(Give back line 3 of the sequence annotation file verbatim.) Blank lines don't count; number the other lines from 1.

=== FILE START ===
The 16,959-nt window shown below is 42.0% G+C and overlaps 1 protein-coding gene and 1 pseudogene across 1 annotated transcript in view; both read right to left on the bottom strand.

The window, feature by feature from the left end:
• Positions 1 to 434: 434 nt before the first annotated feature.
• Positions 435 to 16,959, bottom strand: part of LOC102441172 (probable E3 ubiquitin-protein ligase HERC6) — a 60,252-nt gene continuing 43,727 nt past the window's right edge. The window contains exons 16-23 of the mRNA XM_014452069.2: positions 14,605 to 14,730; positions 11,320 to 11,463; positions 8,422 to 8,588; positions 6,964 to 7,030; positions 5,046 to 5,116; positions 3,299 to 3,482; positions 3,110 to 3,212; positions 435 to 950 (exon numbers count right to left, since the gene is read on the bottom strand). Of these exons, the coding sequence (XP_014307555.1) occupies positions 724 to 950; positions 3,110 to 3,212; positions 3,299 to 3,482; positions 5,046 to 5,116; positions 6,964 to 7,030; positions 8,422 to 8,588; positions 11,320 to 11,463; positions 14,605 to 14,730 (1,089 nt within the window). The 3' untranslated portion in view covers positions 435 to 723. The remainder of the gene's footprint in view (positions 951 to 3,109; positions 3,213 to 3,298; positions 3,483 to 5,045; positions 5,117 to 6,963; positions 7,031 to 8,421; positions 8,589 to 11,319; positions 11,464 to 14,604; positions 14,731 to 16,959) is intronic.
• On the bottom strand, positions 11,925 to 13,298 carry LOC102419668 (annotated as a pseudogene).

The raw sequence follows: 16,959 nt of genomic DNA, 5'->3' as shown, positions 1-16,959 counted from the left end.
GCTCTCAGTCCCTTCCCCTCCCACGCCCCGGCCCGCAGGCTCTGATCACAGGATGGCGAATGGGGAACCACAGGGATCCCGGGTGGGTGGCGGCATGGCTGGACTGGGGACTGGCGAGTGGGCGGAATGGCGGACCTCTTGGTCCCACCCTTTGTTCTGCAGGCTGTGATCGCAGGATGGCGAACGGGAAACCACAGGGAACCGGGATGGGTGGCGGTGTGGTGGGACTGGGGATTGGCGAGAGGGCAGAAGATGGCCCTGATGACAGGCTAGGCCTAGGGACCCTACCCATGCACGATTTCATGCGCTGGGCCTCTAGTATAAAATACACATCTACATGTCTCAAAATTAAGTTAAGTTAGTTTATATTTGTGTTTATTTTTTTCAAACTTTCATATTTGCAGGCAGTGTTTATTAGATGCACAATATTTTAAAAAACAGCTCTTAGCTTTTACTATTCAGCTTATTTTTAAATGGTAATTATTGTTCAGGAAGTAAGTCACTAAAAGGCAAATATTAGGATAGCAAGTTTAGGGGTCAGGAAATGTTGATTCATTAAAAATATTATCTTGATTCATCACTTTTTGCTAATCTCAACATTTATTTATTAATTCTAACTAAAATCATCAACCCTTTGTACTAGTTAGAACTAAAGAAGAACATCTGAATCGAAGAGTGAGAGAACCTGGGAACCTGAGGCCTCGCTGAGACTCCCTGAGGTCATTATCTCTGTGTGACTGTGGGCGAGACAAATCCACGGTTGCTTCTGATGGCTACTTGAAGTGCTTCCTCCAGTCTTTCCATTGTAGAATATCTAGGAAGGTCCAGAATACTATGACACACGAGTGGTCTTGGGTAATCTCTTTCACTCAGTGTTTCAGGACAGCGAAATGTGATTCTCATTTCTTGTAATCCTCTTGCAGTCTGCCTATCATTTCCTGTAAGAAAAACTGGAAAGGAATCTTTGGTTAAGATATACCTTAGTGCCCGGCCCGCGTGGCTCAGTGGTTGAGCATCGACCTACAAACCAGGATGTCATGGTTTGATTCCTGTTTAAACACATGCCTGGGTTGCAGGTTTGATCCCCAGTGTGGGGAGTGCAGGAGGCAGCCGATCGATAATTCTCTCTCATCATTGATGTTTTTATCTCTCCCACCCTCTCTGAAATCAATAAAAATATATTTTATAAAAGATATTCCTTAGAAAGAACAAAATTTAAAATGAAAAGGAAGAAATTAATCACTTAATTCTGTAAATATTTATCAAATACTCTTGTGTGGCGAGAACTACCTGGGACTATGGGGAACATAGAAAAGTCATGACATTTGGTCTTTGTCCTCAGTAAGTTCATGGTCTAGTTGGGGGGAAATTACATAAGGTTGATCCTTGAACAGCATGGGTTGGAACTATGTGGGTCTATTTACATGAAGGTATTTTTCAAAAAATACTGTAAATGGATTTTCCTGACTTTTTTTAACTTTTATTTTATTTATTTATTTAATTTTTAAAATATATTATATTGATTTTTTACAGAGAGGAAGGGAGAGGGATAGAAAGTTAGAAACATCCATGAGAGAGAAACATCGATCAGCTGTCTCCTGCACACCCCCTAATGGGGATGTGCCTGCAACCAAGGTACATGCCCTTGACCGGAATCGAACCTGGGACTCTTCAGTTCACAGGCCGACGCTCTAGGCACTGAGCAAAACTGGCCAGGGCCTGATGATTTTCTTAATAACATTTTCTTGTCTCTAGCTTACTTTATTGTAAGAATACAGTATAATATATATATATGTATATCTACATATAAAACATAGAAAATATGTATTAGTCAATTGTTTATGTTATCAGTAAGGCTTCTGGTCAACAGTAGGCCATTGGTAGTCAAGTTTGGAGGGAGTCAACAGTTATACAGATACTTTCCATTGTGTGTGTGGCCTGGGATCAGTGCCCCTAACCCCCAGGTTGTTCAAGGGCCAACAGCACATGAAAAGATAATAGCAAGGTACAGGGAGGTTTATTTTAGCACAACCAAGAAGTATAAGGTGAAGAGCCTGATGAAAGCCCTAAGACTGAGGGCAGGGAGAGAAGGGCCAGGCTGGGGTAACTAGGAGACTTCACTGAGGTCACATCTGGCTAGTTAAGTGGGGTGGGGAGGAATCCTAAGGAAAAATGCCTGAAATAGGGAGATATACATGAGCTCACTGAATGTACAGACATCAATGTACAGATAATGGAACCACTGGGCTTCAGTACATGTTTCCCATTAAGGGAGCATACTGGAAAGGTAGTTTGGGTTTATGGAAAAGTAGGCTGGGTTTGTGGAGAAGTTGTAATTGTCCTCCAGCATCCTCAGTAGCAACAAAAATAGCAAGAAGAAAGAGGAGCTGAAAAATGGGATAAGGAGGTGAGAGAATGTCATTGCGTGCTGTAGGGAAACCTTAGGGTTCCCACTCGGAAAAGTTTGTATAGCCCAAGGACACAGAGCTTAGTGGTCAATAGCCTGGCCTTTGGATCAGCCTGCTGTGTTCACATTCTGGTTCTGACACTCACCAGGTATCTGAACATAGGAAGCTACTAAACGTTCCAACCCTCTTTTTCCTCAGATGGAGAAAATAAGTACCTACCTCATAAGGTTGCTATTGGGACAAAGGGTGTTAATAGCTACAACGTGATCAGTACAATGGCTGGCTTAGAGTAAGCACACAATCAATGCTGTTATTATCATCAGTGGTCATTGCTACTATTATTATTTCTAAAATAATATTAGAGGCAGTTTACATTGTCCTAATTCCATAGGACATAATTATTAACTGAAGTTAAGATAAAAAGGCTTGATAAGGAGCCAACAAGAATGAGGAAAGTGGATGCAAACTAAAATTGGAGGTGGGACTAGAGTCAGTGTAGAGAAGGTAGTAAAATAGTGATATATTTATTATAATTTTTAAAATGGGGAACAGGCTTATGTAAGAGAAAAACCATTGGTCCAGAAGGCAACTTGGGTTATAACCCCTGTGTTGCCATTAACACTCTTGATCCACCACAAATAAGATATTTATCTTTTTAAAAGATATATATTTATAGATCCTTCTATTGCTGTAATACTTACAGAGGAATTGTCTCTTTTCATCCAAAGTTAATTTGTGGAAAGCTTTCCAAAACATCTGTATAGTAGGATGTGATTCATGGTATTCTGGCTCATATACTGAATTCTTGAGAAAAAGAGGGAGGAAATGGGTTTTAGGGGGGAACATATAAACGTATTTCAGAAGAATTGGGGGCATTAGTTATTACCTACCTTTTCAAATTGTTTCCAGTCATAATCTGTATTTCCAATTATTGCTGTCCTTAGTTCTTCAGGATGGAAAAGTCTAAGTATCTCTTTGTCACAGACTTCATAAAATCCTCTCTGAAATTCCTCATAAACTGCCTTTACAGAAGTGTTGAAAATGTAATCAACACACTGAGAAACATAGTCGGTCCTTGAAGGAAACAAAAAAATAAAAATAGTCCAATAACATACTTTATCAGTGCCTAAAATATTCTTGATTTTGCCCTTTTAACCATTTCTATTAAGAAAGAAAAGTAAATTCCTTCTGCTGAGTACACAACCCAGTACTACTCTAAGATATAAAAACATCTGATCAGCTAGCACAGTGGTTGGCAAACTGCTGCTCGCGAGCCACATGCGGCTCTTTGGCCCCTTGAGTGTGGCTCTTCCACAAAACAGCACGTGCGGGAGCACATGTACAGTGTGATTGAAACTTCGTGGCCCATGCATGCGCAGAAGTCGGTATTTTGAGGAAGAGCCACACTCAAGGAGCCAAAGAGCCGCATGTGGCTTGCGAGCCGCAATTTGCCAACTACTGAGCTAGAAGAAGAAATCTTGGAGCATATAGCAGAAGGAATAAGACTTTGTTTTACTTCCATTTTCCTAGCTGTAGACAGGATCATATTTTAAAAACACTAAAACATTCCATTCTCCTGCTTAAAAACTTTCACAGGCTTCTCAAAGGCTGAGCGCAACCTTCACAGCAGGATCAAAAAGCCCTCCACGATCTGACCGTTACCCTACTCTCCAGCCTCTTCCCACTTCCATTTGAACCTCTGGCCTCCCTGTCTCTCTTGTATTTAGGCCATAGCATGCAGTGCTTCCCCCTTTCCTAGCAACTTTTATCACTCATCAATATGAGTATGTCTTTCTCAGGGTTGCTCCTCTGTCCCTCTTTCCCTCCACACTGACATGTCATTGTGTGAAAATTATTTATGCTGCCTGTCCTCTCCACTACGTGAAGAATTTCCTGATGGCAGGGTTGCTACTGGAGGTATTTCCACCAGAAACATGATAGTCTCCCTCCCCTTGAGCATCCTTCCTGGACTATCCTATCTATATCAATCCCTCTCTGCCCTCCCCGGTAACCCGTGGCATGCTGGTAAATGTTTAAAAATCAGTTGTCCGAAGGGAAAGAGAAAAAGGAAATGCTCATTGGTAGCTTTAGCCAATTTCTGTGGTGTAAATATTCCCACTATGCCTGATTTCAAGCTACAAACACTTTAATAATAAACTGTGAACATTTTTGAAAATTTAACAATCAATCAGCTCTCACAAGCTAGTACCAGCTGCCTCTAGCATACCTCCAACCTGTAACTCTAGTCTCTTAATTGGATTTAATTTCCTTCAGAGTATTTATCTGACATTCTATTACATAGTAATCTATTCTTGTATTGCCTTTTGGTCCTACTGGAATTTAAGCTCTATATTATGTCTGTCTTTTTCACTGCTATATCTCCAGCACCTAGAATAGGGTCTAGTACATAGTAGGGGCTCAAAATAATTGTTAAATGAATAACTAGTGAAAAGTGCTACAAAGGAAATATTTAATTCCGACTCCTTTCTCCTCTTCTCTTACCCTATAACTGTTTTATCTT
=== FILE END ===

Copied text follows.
• Positions 1 to 434: 434 nt before the first annotated feature.